Skip to main content
You are the owner of this article.
You have permission to edit this article.
Napa Police Historical Society searches for what's 'been lost to history'
editor's pick

Napa Police Historical Society searches for what's 'been lost to history'


When the three-person Napa Police Department got its start in 1875, downtown Napa was mostly warehouses, churches, hotels and saloons, with commercial boats that headed up the Napa River with goods from San Francisco and Vallejo.

“Basically, the things you would expect to see in an old western town,” said Police Sgt. Todd Shulman, founder of the Napa Police Historical Society.

In those days, a three-person police department made more sense. Now the department can hire up to 75 officers, he said.

The City of Napa had been incorporated just three years before the Napa Police Department was established. As of the 1870 Census, 7,100 people lived in the county, which also included parts of what’s now considered Lake County. By 1880, the population had nearly doubled to 13,200 people.

These are the kinds of details that Shulman said he’s spent thousands of hours researching since he started the society in 2006, six years after joining the department.

Shulman, who said he has long had an interest in history, has spoken with other police historians to learn their techniques. He’s interviewed former officers and family members of officers who have died, and dug up old newspaper articles to learn more about local law enforcement over the years.

The Napa County Sheriff’s Department was the first local agency to pop up when California became a state in 1850. Though large police departments are common now, Shulman said marshals and constables were independently elected to two-year terms and filled roles from code enforcement to dog-catching. Law enforcement wasn’t a career then the way it is now.

Twenty-five years after the Napa County Sheriff’s Office was established, the Napa Police Department opened with one chief and two officers.

The city of Napa eliminated marshals in 1908 to beef up its police department. The town was more compact then, with most development on the west side of the Napa River, he said.

There was a horse-race track where the Napa Valley Expo sits now. The historic courthouse was the site of the last public hanging in California. Napa was diverse, Shulman said, though ethnic groups settled in particular areas. There was a Chinatown, Spanish Town and Little Italy.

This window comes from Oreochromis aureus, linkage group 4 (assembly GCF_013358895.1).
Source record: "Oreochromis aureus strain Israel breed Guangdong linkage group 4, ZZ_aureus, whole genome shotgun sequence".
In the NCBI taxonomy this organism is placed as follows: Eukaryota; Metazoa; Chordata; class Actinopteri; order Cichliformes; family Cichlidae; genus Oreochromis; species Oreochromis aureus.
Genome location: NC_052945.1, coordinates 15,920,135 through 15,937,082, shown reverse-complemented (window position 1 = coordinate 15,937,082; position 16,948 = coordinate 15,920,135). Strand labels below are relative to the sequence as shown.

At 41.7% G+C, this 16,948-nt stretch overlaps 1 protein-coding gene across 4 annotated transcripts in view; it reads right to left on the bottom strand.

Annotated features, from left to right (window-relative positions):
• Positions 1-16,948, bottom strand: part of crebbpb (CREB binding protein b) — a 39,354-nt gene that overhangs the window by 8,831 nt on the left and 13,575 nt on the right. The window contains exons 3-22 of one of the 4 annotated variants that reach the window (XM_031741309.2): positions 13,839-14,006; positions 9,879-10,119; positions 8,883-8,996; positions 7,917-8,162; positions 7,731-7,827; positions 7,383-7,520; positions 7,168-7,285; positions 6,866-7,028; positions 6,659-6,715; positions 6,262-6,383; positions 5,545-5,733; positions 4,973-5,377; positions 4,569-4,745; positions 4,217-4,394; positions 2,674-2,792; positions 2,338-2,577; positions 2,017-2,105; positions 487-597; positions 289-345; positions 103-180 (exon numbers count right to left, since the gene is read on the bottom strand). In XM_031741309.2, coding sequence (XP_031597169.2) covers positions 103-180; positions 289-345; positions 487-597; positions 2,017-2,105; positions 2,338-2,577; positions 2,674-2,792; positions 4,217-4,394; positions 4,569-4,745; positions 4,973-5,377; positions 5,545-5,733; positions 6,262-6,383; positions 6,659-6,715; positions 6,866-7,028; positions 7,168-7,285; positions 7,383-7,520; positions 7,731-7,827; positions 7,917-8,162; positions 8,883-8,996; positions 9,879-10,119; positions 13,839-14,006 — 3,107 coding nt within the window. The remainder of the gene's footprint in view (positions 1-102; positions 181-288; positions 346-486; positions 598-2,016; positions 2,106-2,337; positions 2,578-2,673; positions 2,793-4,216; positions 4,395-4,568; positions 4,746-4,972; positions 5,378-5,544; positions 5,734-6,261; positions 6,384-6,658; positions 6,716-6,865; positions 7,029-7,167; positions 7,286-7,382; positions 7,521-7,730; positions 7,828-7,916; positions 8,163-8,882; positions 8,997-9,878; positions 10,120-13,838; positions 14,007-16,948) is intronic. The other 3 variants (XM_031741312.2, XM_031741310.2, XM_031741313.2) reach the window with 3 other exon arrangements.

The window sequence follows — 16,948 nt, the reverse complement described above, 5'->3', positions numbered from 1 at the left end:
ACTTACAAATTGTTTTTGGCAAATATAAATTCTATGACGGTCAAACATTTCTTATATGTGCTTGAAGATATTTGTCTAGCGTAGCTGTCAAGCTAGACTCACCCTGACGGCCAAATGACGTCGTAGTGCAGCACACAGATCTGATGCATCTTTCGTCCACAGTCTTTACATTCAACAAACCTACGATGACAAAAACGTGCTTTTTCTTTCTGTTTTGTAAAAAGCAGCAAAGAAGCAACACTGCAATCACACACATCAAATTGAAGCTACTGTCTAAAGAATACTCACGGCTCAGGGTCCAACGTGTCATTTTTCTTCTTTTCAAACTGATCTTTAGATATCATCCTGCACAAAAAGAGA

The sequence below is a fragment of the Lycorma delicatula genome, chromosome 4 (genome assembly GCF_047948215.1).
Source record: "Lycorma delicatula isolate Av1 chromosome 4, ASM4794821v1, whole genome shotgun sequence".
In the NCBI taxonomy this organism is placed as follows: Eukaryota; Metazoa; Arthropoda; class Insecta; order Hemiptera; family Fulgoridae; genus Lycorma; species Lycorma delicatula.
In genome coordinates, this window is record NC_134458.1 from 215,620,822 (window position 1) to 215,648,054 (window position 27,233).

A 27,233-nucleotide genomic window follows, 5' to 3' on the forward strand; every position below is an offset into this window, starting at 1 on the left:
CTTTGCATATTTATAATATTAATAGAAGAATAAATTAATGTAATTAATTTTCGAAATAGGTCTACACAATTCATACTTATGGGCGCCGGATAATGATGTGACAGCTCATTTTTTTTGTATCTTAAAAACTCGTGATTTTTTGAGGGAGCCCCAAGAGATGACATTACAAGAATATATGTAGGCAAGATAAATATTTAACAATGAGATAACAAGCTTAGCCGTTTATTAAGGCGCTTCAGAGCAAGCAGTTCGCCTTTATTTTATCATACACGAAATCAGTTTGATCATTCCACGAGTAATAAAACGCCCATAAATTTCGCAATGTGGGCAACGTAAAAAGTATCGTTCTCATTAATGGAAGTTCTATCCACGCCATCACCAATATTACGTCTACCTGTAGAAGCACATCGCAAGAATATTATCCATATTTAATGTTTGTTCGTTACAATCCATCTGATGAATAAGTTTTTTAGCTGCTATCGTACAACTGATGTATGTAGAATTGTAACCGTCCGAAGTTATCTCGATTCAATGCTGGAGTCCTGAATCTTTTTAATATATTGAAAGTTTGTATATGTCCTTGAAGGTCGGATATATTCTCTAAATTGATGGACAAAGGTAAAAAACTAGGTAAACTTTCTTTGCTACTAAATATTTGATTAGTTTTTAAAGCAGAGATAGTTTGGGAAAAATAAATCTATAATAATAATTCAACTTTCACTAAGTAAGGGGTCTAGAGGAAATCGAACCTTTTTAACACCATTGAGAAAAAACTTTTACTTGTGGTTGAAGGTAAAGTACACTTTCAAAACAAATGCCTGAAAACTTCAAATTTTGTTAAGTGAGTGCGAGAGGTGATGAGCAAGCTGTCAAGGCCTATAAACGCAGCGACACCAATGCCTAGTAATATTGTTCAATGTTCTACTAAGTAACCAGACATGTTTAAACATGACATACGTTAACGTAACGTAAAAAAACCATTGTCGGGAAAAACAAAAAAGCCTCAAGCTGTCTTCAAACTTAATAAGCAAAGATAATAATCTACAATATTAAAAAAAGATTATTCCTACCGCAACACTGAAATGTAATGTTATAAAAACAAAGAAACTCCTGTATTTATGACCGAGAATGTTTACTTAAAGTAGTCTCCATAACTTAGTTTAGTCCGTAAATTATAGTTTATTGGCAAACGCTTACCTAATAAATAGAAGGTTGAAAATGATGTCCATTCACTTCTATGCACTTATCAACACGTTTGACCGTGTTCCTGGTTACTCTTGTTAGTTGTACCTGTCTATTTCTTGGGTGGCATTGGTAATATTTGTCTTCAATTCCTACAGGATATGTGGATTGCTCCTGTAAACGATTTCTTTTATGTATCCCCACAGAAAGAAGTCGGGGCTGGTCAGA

Napa grew exponentially after World War II, he said. The 1940 Census counted 28,500 people in Napa County and by 1950, the population had grown to 46,600. Napa became more commercialized, Shulman said.

The police department grew as the population swelled.

While Napa is the focus of Shulman’s work, he’s researched the Napa County Sheriff’s Office, and the Calistoga and St. Helena police departments, too. He has artifacts from all four agencies, though they can be hard to come by because the departments are smaller.

Shulman said he’s received other artifacts, such as badges or batons, from retired officers or family members. Other items have come eBay. Stumbling across old items during research is a good feeling, Shulman said.

“That’s pretty exciting, to see something that’s been lost to history, that nobody knew was in existence,” he said.

Pictures and artifacts unearthed by Shulman’s efforts line the hallways of the Napa Police Department.

A display case in the front lobby features Napa Police Department badges dating to 1910 and badges dating to 1940. There are batons, old photos of officers in uniform and leg irons — handcuffs for ankles.

Inside the department, Shulman has put on display items such as handcuffs dating more than 100 years, a riot helmet worn when officers responded to war protests at University of California, Berkeley and a mailed reward card offering $50 for information leading to the arrest of a man who stole a horse, he said.

Shulman said all of the police chiefs that he’s worked for have been supportive of his effort. Retirees say they’re grateful for his work. What began as a one-man investigative effort has grown to a group of 65 people who help by performing duties such as speaking to community groups or working on the 1957 Ford and 2000 Ford police cars that the society maintains.

He said he’s visited police museums in Barcelona, London, Paris, Munich, New York, Los Angeles and San Diego. In the long term, he said he hopes the Napa Police Historical Society will find a space to call its own. Some items are showcased at the police department and at an exhibit in Calistoga’s Sharpsteen Museum, but others are stored in his garage.

Not only is Shulman a historian, but he’s an author. He’s written two books on local police history titled “Napa County Police,” and “Murder and Mayhem in the Napa Valley.” He’s currently writing a third, tentatively titled “Napa Valley Lawmen and Outlaws.” Each chapter of the book will showcase an artifact obtained by the society and take a look into the lives and careers of officers who owned that artifact.

To buy those books or donate to the Napa Police Historical Society, visit their online store here or go to their website,

Get local news delivered to your inbox!

* I understand and agree that registration on or use of this site constitutes agreement to its user agreement and privacy policy.

Public Safety Reporter

Courtney Teague is the Napa Valley Register public safety reporter. She can be reached at 707-256-2221. You can follow her reporting on Twitter and Facebook, or send her anonymous tip at:

Related to this story

Get up-to-the-minute news sent straight to your device.


News Alerts

Breaking News